By Kieran Lynch
CRAOBH RUA’s recent Armagh Junior Championship win, saw them claim both the league and championship for a second consecutive year, but success hasn’t always come easily. The foundation for this success was built upon the commitment of those who stayed the course, during some difficult years.
One such player is Fiachra Bradley, who is both an experienced member of the squad, and a man who has coached many of the players who are now his teammates.
He said: “We were in the doldrums really for a number of years. In 2013, we won the junior, and went to an Ulster Final, but 2014 couldn’t have been any worse.
We lost a lot of players, and we didn’t have many boys coming through after that to back things up.”
“We had boys playing there for five or six years knowing that we were not really making any inroads, and we were just trying to hold the thing together. We were enjoying the craic and enjoying it for what it is, but winning isn’t something we thought we were going to get near.”
Having been able to keep their heads afloat, Craobh Rua were able to bring in some new blood through the underage system, and the injection of youth gave them the energy they needed to push on.
“We have new young fellas that have come through, and really refreshed the team. Within the group, a lot of the older players worked in bringing them boys through the underage, so we’re close-knit as a club, and as a team.”
“I’m one of the oldest, and I’ve known them younger lads for a long time at this stage, from coaching them at underage. The fact I’m now playing with them, just shows what I’m talking about.”
It was far from an easy path, however, to get the players to stay committed through the underage system, as a lack of local clubs to compete against led to many hours spent on the road.
“The path for a hurler wouldn’t be as straightforward as it is for a footballer around here. You have to go off of the beaten track, but it shows the level of commitment that we have in the club to do that.”
“We were taking them boys up to the Ards, maybe twice a week. You’re talking two hours there of travelling, just to get games.”
The dedication that Bradley and others displayed has led to Craobh Rua being where they are now, and he feels it has all been worth it.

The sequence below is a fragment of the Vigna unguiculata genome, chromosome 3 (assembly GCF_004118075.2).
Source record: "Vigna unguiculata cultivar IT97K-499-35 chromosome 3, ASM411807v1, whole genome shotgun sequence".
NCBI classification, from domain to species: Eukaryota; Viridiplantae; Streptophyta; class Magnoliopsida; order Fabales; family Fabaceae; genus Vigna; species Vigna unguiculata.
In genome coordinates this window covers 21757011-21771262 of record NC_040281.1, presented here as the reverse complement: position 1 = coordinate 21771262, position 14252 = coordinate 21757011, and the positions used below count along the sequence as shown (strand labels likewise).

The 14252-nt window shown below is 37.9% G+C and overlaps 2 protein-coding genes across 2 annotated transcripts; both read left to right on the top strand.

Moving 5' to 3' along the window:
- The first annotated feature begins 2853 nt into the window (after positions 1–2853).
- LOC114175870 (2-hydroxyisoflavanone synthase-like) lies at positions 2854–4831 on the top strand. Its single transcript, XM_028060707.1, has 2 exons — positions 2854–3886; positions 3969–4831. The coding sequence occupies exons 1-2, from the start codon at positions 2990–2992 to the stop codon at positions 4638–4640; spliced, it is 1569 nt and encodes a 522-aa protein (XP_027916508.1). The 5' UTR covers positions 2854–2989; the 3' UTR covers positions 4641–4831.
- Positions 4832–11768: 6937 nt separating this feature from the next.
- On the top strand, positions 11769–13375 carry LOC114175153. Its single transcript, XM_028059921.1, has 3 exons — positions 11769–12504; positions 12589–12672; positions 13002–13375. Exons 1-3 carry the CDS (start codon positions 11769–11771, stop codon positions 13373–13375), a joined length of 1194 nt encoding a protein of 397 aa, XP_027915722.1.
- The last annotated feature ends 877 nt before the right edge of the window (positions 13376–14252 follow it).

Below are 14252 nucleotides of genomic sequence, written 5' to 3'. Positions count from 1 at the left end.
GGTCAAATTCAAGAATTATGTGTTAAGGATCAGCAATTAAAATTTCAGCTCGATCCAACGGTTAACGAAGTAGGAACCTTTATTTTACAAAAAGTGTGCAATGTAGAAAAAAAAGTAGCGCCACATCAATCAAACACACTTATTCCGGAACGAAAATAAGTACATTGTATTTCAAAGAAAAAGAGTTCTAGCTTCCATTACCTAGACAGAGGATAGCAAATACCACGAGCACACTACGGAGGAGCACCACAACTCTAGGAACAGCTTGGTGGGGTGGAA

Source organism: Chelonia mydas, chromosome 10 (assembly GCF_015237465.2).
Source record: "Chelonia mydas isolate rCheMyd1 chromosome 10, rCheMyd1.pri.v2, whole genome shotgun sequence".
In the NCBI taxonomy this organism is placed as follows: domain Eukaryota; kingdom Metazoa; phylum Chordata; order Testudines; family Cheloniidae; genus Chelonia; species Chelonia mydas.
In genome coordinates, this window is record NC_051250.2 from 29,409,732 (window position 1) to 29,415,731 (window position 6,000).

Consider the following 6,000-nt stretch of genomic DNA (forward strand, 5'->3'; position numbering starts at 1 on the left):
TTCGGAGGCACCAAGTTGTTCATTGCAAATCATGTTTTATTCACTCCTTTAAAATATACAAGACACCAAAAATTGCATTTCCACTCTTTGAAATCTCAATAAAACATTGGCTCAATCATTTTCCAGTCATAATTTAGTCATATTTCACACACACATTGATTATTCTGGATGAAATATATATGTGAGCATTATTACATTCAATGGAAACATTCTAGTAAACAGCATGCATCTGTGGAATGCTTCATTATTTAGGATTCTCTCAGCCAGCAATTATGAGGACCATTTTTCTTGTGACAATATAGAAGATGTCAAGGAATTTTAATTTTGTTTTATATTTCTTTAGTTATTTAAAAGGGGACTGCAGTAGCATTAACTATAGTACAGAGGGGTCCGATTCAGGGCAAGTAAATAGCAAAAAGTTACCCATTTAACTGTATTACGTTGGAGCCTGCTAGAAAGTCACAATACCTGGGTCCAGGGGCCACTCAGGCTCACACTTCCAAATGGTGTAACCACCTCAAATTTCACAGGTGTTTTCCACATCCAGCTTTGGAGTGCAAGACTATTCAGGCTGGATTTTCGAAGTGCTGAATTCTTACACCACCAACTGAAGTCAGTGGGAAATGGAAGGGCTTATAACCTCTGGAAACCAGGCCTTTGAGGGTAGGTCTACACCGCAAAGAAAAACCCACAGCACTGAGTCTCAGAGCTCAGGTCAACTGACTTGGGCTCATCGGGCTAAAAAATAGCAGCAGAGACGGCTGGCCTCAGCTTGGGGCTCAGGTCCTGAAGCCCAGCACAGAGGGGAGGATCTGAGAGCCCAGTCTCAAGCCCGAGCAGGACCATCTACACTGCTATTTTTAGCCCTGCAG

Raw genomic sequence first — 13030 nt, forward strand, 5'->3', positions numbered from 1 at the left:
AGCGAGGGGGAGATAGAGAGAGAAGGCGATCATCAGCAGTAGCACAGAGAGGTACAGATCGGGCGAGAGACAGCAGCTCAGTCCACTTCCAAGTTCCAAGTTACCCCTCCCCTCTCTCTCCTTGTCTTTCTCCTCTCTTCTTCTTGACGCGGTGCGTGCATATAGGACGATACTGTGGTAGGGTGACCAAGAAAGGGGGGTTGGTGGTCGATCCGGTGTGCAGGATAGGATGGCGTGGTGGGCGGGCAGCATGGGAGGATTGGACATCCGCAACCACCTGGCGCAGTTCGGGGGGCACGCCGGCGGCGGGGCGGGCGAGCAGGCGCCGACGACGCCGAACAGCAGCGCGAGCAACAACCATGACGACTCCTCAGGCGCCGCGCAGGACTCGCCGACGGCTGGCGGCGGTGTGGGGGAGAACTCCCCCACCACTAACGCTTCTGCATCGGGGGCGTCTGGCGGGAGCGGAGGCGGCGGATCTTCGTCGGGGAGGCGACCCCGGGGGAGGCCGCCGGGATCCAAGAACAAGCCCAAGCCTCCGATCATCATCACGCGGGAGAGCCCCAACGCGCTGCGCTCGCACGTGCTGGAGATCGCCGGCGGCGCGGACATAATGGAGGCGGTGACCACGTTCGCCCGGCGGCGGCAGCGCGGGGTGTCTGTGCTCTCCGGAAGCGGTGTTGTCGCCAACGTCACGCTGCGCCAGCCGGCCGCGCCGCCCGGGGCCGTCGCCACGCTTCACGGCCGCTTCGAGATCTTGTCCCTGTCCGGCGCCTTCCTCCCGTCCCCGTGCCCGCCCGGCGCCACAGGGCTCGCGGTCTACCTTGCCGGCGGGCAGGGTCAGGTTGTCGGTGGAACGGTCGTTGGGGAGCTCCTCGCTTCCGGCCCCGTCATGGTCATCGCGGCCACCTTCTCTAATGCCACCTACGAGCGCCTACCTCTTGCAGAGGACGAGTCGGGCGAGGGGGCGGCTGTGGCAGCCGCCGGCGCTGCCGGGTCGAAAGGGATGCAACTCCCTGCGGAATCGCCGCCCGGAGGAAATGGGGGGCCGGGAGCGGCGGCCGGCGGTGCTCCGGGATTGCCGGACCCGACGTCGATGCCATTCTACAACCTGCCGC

“It shows that it can be done, and it bears fruit. The hurling that we’re playing has improved a lot over the last couple of years, and basically that is the outcome.”
Considering the position they found themselves in only a few years ago, one might think that a county championship title will suffice for Craobh Rua, but Bradley feels his team are capable of going on a run in the Ulster Championship.
“We’ll give it our best, and we’re putting in the effort to put that performance in. We wouldn’t fear anybody that’s put in front of us; personally, I’ve been around junior hurling for a long time and I’m very confident in us matching anybody.”
Bradley: Dual players ‘energise’ our team
By Kieran Lynch
WHEN speaking to Gaelic Life this week, Craobh Rua’s Fiachra Bradley talked about dual-players, and the importance they can have in a team’s success.
Craobh Rua, who won the Armagh Junior Championship, are exclusively a hurling club, who reside in a football dominated area in South Armagh. Two football clubs local to the area, Belleek and Carrickcruppen, also found success as they claimed Junior and Intermediate titles respectively.
Seven of the players on Rua’s squad, and their manager Paul Cunningham, all have ties to one of the two aforementioned clubs, and Bradley pointed to how dual players having success in football, can carry over to their hurling.
“I was a dual player my whole life, up until three years ago, and I feel as though anytime I was flying in one, I was flying in the other, and I can see them boys are the same. They’re going game-to-game and their game sense is totally in-tune, and we are definitely energised off of that.”
Bradley also noted how Craobh Rua’s team brings together a number of players who are rivals on the football pitch but put that to one side, when hurling.
“We work extremely closely with the other clubs in the local area, and I think that’s just a part of being in the wider community, but at the same time we’re our own entity and that stands to us.”
“The team is made up of quite a few lads from different football clubs, but there’s a bond there. When we come to Craobh Rua, we leave our football clubs at the door. There’s always banter around it, but when we put that jersey on, we are Craobh Rua and that’s it.”